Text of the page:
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1

What type of Phamaceutical Industry?

•more DIVERSE medications, chemical drug products ”blockbusters”

•Blockbuster = >1BILLION IN SALES

"Discovery of important new medicines for patients by pharmaceutical and biotechnology research companies​"

Research Intensive

TRADITIONAL

2

What type of Pharm Industry?

• ~50% from biotech

•Many TRADITIONAL Big Pharma Companies are SHIFTING TO BIOTECH

Research-Intensive

BIOTECH

3

Global Pharm Market

•Global spending on medicines ~ $1.1 trillion

Forecast to reach nearly $1.5 trillion by 2021

 

•US spending represents
over a third of global pharma sales

>1/3

4

Major Trade Association

for

BIG PHARMA

PhRMA

Pharmaceutical Research and Manufacturers of America

Research intensive
discovery or development of
 Brand-Name / Innovator Drugs

5

Research-intensive pharmaceutical industry:
positions of support

THEY LOBBY FOR THESE THINGS

  • Modernizing drug discovery, development and approval:
    •     - Innovative drug research
    •     - Swift development and approval of safe and effective drugs
    • Scientifically sound, efficient FDA approval
  • Broad patient access to medicines through a free market
  • •Securing the pharmaceutical supply chain
  • Promoting the value of pharmaceuticals in “value-driven health care
  • •Health care liability reform
    • –FDA defense to punitive damages
      • Should NOT be SUED for whats in the drug. In the hands of Doctors/Pharmacist to know whats in the drug
  • •Strong intellectual property incentives

6

Brand-name pharmaceutical industry
 oppositions:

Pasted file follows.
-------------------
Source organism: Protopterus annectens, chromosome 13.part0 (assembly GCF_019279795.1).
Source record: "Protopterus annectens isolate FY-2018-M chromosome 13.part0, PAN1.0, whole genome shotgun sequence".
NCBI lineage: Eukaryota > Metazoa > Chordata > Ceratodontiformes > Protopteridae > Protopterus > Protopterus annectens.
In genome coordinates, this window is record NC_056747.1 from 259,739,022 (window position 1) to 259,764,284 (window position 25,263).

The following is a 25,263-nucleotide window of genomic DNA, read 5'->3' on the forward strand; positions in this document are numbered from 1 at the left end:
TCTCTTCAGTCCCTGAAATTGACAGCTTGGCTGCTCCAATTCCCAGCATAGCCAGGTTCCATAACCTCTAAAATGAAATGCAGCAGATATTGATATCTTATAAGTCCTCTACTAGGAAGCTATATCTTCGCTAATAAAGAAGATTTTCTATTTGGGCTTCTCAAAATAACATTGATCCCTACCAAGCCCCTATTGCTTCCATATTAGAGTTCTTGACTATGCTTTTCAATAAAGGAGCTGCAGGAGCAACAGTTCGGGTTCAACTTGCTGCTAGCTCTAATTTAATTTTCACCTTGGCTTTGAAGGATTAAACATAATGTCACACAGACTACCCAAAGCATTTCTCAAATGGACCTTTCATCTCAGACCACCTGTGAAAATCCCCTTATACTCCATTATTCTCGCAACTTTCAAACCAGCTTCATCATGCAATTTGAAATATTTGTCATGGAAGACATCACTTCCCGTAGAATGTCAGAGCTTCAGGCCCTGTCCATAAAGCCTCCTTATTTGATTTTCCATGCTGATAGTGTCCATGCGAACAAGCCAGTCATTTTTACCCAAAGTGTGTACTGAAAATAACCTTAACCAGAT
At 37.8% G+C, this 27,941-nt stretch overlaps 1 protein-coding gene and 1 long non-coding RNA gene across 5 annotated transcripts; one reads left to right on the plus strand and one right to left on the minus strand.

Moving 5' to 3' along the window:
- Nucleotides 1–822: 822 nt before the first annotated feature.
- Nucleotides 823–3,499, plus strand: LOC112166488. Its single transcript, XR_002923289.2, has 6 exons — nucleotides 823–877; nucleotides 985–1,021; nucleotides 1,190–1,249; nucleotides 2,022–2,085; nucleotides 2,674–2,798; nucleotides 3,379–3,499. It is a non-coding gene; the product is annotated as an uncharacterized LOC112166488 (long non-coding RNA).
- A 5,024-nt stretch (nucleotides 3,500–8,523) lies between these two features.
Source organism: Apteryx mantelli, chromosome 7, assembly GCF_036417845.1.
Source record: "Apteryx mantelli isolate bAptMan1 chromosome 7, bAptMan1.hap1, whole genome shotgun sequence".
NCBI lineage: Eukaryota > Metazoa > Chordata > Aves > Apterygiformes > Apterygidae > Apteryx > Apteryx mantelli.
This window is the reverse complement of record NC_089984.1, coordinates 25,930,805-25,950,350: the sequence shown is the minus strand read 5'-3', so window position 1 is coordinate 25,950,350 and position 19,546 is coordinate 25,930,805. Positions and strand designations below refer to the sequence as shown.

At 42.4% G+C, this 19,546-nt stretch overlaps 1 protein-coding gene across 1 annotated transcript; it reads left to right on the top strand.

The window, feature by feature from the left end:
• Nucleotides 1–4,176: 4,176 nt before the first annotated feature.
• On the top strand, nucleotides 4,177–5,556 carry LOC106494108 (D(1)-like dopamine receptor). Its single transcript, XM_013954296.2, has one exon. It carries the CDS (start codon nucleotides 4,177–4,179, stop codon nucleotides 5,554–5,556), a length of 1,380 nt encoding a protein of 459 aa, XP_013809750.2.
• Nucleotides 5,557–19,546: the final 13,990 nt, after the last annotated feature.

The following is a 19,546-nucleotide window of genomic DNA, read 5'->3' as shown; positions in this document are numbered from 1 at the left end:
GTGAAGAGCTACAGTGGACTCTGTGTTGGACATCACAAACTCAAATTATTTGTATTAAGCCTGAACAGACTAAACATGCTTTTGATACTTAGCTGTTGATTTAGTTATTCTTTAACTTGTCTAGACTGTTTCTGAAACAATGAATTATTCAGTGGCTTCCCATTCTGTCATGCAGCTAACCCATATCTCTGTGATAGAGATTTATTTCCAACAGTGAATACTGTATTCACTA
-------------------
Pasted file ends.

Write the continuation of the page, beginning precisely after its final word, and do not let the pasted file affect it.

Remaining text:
what they OPPOSE / lobby AGAINST

Restrictive formularies (Medicaid, hospital, managed care, etc.)

•Preferred drug lists

–But they DO LIKE DUR’s and things that protect the patient

•Prior authorization

Limits on prescription reimbursement

•Price controls

7

Investigational New Drug Application (IND)

•What is this used for?

 means by which a pharmaceutical company obtains permission
to ship an experimental drug across state lines 
(usually to clinical investigators)
before a marketing application for the drug has been approved.

8

Drug Development TIME & COST

>10 YEARS

2.6 BILLION
for a NEW DRUG
includes FAILURES + CAPITAL expenses

9

PATENTS

Issued by the

US Patent Trademark Office = PTO

Patents expire 20 years from the date of filing​
but other factors AFFECT IT
Exclusivity / Patent Term Restoration Activites / Court Challengs

10

1984 Drug Price Competition and Patent Term Restoration Act
(Hatch-Waxman Act)

allowed patent holders to recoup some lost patent time
i.e., extended effective patent life)
 

•Patent extension application
must be filed with the PTO
within 60 days of FDA approval of the drug product

11

How long can effective patent term  be extended?

ONE HALF of the period in clinical Trails
+
ENTIRE PERIOD of FDA REVIEW

MAX OF 5 YEARS can be restored to patent
///
TOTAL patent live WITH the PATENT EXTENSION
MAX OF 14 YEARS from the product's approval date

12

Exclusivity

SEPERATE 
it is NOT ADDED
it is GIVEN UPON THE APPROVAL

 exclusive marketing rights
granted by the FDA

upon drug approval (granted to NDA holder) and
can run concurrently with a patent or not.

During exclusivity period, no company can submit generic drug application
(abbreviated new drug application, ANDA
) to FDA seeking approval of a drug product containing the new chemical entity

–No other company can submit a “generic” when it is under approval.

13

ANDA